4. #4
    Cyburbian MayorMatty's avatar
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    Quote Originally posted by SGB
    I don't have any examples, but I do have a question:

    Is there any language in the local residential building cap law that provides for affordable housing exceptions or incentives?
    We recently approved an assisted living housing project with 50 units which isn't affected by the cap. We also have several mobile home parks that are not affected.

    Our congestion is already bad. In the course of defending your cap what arguments has the opposition used?
    Last edited by NHPlanner; 07 Jun 2005 at 1:03 PM.

  5. #5
    Cyburbia Administrator Dan's avatar
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    Off-topic:
    (In response to a deleted off-topic post:

    There's a difference in the perception of what "affordable housing" is, depending on the state of the local real estate market. The term "affordable" -- note the quotes -- is associated with a socioeconomic group below that which can afford typical housing in the area.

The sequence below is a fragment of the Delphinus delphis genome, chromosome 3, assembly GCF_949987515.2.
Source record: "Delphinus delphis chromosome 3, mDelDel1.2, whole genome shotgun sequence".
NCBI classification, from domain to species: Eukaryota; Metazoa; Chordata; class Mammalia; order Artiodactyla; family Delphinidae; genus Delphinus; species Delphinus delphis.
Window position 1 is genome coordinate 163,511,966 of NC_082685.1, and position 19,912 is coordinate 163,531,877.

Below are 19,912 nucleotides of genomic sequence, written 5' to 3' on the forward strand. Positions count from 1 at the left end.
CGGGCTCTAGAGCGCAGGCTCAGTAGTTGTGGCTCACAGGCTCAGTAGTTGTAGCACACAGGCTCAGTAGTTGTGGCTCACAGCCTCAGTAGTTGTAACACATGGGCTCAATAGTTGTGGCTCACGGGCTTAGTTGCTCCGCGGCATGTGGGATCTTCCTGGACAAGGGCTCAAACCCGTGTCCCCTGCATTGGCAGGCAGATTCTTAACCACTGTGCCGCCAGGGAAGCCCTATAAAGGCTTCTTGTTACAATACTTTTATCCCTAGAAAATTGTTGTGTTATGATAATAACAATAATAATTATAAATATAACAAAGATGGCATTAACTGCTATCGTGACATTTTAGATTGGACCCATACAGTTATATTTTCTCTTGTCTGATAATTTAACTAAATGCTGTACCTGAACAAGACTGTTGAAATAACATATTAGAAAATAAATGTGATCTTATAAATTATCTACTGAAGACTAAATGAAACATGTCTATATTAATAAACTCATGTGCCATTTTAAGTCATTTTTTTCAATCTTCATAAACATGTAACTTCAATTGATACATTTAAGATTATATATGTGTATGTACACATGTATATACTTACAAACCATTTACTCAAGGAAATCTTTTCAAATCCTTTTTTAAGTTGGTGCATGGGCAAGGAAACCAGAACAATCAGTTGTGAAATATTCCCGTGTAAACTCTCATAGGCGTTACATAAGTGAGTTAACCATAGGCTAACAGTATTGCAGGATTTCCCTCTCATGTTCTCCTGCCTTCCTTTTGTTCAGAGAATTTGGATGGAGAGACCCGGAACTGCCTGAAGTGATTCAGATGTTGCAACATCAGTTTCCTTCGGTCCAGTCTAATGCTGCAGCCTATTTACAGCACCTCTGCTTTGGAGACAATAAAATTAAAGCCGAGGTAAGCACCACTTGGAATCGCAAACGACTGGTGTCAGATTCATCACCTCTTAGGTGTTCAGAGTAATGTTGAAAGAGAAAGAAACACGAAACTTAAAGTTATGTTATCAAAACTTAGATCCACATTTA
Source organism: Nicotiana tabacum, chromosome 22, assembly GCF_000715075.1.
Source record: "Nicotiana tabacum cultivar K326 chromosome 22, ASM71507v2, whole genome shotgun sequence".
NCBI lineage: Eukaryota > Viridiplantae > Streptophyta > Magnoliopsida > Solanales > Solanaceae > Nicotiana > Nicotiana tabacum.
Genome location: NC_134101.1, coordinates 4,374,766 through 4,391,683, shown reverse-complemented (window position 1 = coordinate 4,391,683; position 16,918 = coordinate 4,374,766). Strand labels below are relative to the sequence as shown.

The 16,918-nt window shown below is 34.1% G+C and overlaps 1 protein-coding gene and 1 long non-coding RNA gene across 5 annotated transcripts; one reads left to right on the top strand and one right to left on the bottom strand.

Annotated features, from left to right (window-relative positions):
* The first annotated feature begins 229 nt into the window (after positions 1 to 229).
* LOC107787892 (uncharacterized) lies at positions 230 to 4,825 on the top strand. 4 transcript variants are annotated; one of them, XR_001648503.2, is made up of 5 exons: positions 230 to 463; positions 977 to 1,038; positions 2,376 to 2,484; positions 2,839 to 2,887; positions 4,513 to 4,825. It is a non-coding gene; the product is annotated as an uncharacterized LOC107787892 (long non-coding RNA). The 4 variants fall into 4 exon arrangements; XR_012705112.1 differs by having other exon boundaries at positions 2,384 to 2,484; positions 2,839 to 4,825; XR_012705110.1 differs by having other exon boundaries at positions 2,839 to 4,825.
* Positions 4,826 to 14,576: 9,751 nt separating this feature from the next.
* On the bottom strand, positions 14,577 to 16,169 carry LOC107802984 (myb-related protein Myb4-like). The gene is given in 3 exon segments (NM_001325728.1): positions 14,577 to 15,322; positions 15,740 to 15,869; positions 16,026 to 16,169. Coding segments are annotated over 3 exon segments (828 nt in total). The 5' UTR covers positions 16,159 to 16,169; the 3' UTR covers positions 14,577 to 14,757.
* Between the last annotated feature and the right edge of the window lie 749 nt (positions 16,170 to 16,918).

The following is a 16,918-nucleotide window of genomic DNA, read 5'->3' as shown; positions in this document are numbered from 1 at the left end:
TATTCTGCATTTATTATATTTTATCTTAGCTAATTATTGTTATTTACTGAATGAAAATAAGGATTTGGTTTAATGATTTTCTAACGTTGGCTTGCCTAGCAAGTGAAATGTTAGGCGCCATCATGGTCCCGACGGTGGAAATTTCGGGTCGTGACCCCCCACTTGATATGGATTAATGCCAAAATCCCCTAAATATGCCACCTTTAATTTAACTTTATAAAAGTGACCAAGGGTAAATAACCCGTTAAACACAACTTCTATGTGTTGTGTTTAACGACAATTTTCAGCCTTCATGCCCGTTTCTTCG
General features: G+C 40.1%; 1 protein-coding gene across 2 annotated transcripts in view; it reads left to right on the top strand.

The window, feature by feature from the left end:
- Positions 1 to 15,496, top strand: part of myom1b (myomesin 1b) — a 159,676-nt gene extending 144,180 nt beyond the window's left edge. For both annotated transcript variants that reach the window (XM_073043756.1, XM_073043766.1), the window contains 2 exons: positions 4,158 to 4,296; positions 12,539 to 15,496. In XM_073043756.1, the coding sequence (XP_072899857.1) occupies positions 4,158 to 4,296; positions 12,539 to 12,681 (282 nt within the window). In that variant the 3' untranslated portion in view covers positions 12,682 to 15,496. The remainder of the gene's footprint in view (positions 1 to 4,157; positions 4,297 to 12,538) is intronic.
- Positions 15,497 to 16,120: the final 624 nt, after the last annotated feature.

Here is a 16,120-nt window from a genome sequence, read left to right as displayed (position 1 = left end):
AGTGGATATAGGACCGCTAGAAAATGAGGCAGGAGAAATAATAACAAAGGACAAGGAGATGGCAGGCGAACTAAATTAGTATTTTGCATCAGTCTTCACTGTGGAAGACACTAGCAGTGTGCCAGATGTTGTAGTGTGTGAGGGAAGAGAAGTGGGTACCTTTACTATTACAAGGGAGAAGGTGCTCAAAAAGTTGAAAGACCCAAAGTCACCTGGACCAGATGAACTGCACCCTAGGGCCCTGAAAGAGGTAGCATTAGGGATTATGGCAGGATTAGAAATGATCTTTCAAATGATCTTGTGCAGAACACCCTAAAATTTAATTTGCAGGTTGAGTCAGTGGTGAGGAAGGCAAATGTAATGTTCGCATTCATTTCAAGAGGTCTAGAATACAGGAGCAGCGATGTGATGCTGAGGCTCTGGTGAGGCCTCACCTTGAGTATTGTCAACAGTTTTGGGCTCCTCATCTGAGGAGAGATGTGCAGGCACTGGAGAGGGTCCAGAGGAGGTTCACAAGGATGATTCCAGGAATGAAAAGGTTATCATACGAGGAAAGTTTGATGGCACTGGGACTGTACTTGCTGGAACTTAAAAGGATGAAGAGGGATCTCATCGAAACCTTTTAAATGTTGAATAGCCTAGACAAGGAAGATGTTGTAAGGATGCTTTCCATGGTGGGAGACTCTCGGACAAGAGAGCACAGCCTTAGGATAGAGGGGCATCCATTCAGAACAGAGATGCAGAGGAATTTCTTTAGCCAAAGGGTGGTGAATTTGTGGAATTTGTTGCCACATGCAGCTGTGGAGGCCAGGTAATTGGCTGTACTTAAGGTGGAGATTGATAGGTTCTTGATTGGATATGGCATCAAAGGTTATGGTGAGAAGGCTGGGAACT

Affordable housing in San Francisco - something the middle class and educated civil servants (planners, teachers, etc) can afford.
    Affordable housing in Buffalo - housing for the poorest of the poor..

    In San Francisco, something resembling a refrigerator carton will fetch $500,000. In Buffalo, a 1920s-era semi-bungalow in decent shape in Riverside or Kensington may sell for $50K at the most, a price even low wage service workers can afford. A dishwasher or convenience store clerk can buy a house in Buffalo. A mid-level planner, engineer or public defense attorney can't buy squat in San Francisco.